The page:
Independent learning has many names: correspondence school, home study,
independent study, or
distance learning. Essentially they all mean the same thing. Independent study
is work done outside of the traditional classroom situation and without direct
instruction from a teacher.
Independent study programs are nothing new. Colleges and universities have
offered correspondence courses for over 100 years. But, with the wide-spread use
of technology there has been a fresh burst of renewed interest in
independent learning programs.
Independent study allows the student to learn at home rather than in a
classroom. In correspondence programs you enroll in the class and are provided
your materials but then proceed at your own pace, turning in your work when you
are done. This allows you to create your own personalized course schedule that
is flexible and convenient. As long as your assignments are turned in on time instructors
usually don't control your study time.
However, not all courses are like this. In distance learning programs,
instructors require you to follow an established program schedule and keep pace
with the entire class. Sometimes a weekly journal is required to make sure
you're keeping on track.
Assignments for independent study programs are usually completed on a
one-to-one basis with the faculty member who is teaching the course. The
instructor will guide your study, answer any questions you may have, and usually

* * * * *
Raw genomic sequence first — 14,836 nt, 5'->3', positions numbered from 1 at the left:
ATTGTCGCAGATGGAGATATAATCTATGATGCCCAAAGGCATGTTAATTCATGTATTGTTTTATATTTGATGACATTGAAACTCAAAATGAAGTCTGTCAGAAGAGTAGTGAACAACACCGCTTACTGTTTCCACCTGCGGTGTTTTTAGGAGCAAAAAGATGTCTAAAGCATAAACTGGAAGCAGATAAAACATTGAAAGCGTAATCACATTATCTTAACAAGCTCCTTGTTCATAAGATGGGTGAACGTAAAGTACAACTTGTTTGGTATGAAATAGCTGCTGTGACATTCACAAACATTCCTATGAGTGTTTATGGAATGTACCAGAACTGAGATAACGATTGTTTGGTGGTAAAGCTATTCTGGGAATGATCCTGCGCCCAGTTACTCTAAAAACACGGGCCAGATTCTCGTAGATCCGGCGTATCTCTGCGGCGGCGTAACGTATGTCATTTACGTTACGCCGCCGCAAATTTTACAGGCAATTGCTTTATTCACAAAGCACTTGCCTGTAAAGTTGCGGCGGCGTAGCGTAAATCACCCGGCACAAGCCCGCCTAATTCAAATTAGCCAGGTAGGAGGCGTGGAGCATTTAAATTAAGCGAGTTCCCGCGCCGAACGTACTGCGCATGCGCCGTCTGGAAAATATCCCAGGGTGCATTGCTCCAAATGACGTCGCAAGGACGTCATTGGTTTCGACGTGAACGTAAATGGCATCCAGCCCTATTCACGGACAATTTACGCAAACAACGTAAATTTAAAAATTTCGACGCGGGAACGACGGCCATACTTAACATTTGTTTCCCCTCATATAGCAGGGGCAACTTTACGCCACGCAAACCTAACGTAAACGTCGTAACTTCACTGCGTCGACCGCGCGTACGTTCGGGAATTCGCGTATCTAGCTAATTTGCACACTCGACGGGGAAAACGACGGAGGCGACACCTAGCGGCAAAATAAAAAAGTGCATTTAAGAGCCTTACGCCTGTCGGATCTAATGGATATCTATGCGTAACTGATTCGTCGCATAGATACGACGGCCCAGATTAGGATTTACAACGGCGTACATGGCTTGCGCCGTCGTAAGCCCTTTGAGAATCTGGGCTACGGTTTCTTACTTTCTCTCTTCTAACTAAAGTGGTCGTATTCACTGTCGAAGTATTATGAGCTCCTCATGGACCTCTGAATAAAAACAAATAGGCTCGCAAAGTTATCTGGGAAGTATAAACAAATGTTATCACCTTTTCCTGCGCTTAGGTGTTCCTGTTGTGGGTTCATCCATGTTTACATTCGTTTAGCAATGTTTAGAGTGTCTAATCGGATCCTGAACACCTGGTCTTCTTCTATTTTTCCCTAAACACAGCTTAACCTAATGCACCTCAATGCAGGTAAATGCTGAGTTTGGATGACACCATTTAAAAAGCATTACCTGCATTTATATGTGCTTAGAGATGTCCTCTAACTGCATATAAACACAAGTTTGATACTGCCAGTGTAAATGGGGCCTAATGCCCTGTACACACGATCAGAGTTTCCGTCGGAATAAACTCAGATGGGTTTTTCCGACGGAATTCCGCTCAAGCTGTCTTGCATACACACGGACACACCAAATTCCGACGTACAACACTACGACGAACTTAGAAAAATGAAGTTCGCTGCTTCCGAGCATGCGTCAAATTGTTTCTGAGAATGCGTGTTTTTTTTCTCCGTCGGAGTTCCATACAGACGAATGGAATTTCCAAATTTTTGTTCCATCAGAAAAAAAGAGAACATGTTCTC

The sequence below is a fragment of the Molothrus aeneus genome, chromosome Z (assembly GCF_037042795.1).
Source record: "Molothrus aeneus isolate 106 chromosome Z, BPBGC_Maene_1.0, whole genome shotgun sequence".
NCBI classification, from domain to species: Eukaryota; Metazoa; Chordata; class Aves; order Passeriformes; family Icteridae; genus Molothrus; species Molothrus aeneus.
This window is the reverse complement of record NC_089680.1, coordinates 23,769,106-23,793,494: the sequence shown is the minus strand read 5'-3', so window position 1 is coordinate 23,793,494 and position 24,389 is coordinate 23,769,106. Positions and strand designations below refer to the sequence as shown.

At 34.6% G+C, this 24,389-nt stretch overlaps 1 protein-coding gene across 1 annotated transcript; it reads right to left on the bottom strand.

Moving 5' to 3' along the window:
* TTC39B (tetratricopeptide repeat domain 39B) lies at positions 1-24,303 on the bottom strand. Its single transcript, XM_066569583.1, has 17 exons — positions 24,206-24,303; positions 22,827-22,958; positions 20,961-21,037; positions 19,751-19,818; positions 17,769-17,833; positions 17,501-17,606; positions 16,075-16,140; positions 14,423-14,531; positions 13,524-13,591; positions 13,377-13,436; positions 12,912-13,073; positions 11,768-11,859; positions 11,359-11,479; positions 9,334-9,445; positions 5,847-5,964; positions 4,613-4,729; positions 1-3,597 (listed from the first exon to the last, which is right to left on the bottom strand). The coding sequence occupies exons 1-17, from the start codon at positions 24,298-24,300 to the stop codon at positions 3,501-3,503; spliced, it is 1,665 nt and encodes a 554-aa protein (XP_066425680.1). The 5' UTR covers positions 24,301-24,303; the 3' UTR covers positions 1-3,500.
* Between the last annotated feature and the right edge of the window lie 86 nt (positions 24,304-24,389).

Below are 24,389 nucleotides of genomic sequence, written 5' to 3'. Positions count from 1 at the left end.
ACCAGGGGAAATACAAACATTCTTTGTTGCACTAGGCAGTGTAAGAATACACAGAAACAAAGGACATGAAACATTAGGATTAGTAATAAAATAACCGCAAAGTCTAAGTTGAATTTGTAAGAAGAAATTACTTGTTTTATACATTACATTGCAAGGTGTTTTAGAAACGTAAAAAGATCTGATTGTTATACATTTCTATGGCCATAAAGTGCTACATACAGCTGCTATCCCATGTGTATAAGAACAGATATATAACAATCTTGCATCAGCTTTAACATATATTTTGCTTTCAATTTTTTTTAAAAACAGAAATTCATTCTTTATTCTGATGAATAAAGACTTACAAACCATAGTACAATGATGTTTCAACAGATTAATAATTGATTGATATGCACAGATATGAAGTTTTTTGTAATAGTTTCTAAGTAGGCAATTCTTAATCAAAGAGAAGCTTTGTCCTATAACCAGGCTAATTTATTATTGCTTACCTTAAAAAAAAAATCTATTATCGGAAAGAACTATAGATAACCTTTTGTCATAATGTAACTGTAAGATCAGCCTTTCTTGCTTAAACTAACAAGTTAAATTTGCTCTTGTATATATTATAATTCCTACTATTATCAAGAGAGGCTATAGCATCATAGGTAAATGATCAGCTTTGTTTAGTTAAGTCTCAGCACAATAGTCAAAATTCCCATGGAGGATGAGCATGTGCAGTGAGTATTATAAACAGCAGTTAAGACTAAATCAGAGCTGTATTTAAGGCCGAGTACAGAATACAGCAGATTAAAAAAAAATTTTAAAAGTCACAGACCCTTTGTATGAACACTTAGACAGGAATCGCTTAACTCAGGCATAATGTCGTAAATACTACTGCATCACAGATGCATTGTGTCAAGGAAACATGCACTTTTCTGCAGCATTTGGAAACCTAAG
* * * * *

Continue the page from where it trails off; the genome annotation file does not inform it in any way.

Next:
respond to your submitted assignments with comments and suggestions.
Correspondence vs. Distance Learning
These may seem like two names for the same thing but correspondence programs
as opposed to distance learning programs are more like two different faces of
the same coin, distinct but similar. Correspondence programs are generally the
more packaged of the two. You receive the entire course at the outset. This may
be supplemented by scheduled features but not controlled by them. Distance
learning programs deliver their courses through the use of cable and satellite
television, computer modem, or video conferencing. Such courses are often
broadcast only at certain times and take a lot of the scheduling flexibility out
of the course. They often require you to work according to a schedule that is on
track with your other distance learning classmates. Distance learning
programs are often more interactive than correspondence programs as members of
the class meet together for established class times.